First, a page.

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Russian Metals Magnate Sues U.S. Over Sanctions

Russia

Sanctions against individual Russian oligarchs work, at least according to a lawsuit filed by Kremlin friend Oleg Deripaska, claiming that he’s lost billions, and decrying the fact that he is officially referred to as an “oligarch”.

According to the civil lawsuit, Deripaska—a metals magnate who essentially created the entire aluminum industry in Russia—has lost $7.5 billion of his net worth because of U.S. sanctions, which forced international businesses to steer clear of him and banks to stop issuing credit.

In fact, the lawsuit claims that sanctions have led to the “utter devastation” of Deripaska’s wealth and reputation.

Deripaska, in his attempt to sue the United States, says he is a victim of American “political infighting” and that the sanctions against him have created an atmosphere of “general hysteria” that has rendered him and his businesses toxic. Now he’s seeking “simple justice”.

He takes issue with the fact that he’s is referred to as an oligarch in this age of oligarch re-invention. The dictionary definition of “oligarch” is “a very rich business leader with a great deal of political influence”. Deripaska argues that he doesn’t have close ties to Vladimir Putin, even though he is the founder of two massive aluminum producers—En+ Group and United Co. Rusal.

In April 2018, OFAC placed Deripaska on its list of “Designated Russian Oligarchs”, saying that he acted on behalf of a senior Russian government official, and accusing him of money laundering and threatening the lives of business rivals, among other nefarious activities. Related: U.S. Tech Stocks Look Increasingly Vulnerable

In January, headlines were awash with news that the Trump administration was lifting sanctions against Deripaska and his companies, with scathing criticism of the administration’s weakness in the face of the Russian oligarchy. However, that move only lifted sanctions against En+ Group, and not against Deripaska himself, who remains toxic and, according to the lawsuit, shut of out international business.

While Deripaska--whose wealth originates from the free-for-all privatization of the 1990s, like every other Russian “oligarch”—says he is interested to see whether the U.S. justice system can deliver true justice in this case, it’s not his first rodeo here.

Let’s not forget about former Trump campaign manager Paul Manafort, who has been convicted of fraud and sentenced to seven-and-a-half years behind bars. Deripaska sued him, too. Manafort used to serve as Deripaska’s political consultant, and that “consulting” led the metals magnate to invest nearly $19 million with Manafort in a cable TV deal in Ukraine. Manafort charged him $7.35 million in management fees, according to Bloomberg. Deripaska has sued both Manafort and his lackey, Rick Gates (who has also pleaded for fraud).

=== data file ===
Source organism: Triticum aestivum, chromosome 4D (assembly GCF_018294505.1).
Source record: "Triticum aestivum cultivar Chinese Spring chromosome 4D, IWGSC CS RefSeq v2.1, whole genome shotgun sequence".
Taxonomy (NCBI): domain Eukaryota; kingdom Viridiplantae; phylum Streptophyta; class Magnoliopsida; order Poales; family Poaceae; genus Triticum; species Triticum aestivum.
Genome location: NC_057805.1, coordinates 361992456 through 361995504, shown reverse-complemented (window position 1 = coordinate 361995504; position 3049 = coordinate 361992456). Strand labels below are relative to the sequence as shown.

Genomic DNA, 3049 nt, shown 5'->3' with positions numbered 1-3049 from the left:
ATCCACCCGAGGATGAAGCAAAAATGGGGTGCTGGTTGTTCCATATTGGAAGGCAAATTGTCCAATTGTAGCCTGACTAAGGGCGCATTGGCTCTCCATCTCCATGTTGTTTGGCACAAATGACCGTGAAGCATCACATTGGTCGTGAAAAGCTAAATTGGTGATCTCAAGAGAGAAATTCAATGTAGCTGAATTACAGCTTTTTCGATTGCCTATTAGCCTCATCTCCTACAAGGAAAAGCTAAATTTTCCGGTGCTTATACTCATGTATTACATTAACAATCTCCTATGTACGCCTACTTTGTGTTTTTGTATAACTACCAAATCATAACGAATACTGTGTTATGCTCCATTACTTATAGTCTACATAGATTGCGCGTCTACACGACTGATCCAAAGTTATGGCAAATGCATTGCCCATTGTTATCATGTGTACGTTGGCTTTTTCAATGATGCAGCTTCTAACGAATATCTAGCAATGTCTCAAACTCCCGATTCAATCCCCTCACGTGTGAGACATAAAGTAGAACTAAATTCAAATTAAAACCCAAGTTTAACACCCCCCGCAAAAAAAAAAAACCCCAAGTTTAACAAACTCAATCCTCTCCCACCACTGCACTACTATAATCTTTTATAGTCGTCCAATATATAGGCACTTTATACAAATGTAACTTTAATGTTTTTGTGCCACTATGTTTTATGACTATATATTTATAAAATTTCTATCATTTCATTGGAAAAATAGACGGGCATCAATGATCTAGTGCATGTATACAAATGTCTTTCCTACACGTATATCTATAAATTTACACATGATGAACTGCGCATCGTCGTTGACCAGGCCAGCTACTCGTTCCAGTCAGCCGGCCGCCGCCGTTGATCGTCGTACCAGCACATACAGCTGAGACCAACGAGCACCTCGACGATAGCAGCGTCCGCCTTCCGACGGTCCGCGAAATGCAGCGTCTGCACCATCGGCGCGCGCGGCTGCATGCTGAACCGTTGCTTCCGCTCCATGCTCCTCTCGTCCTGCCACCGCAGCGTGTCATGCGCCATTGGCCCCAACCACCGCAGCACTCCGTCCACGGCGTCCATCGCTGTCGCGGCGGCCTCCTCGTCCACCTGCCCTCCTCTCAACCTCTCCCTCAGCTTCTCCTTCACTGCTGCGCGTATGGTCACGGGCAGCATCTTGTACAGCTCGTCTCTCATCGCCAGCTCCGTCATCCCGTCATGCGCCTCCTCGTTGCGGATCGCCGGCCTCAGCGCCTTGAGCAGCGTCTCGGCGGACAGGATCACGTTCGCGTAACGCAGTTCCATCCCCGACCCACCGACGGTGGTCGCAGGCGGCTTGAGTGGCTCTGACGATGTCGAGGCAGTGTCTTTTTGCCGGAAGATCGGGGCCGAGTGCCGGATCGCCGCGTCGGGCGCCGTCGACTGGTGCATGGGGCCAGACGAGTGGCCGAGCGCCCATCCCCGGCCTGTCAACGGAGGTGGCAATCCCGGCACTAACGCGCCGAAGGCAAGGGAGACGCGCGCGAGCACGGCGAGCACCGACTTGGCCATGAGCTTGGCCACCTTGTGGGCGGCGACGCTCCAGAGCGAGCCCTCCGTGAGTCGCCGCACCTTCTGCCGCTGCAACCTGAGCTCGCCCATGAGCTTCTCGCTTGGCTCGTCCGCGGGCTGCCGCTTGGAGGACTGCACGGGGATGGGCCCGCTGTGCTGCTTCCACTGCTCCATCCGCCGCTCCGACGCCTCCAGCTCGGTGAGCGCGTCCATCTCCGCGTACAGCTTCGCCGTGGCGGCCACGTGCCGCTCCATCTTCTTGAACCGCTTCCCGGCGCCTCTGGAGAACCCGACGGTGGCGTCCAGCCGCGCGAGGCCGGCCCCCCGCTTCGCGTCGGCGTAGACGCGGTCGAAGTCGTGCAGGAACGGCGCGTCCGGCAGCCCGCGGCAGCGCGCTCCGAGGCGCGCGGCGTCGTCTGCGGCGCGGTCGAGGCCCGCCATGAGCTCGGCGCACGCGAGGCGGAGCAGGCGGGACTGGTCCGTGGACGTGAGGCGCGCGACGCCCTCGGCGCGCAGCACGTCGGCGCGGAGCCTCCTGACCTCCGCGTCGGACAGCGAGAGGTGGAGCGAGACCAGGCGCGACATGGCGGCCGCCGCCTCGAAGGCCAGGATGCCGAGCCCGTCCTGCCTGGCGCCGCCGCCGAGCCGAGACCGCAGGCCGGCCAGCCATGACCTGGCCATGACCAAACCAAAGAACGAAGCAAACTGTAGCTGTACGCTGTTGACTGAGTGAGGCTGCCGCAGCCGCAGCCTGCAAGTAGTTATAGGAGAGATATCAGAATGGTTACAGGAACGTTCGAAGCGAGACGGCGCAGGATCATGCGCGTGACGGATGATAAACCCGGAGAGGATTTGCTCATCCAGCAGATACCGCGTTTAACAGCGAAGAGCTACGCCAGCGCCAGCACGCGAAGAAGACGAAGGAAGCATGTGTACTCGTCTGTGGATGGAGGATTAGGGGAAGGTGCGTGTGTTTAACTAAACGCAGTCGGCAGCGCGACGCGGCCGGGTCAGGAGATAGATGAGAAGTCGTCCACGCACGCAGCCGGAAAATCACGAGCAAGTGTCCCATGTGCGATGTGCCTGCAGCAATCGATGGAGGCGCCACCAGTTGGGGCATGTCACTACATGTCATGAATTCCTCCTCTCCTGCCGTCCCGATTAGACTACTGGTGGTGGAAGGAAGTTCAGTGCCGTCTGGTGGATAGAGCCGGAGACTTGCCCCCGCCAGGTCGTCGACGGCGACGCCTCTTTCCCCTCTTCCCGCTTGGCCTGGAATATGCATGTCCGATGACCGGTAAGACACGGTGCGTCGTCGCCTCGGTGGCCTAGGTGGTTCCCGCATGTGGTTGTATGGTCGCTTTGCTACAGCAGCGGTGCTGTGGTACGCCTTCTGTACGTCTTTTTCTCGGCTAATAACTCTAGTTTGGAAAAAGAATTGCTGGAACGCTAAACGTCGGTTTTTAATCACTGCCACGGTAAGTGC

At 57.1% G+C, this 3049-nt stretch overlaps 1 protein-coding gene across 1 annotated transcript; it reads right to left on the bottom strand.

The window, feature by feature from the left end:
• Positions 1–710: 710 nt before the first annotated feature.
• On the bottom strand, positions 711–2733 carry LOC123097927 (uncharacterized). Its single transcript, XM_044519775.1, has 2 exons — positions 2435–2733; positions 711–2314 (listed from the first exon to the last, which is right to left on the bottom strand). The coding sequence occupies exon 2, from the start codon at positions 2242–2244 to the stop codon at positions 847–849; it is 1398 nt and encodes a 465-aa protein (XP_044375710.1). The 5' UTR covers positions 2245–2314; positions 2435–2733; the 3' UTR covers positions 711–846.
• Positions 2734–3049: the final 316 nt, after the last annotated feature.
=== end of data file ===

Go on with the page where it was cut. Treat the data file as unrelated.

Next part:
Deripaska insists that the sanctions against him represent the weaponization of finance, and that this is about American politics under Trump.

Well, of course, he is correct.

The market would surely agree. Deripaska’s Rusal is the second-largest producer of aluminum in the world, and when the U.S. slapped sanctions on the behemoth, the immediate response was a panic that supply would become abruptly short, sending aluminum prices soaring.

When the U.S. Treasury starts playing around with oligarchs in the age of globalization, the ripples are huge. The only way to avoid unsettling the aluminum markets (and any other add-on ripples) was to backtrack a bit and give companies more time to find alternative suppliers, and then not long after that, to announce that sanctions would be lifted on Rusal (though not on Deripaska himself).

Related: De Beers To Expand World’s Most Profitable Diamond Mine

Deripaska’s point that this was a political game and financial warfare against Russia is also clearly justified. The other activities he is accused of, including money laundering and threatening business rivals, were known of long before the sanctions. As such, the sanctions were a direct response to Russian meddling in the U.S. elections, which Deripaska insists has nothing to do with him.

But at some point, if you’re a Russian “oligarch”—even in the age of re-invention—you must pay the piper. And this era of globalization means that the biggest weapons of mass destruction are financial. There is no more separating politics and finance, and oligarchs must surely understand this better than anyone.

What Deripaska is really fighting against is this: The lifting of sanctions against Rusal in January came with a weighty condition—that he reduce his “direct and indirect shareholding stake in these companies and severed his control”.

By David Craggen for Safehaven.com

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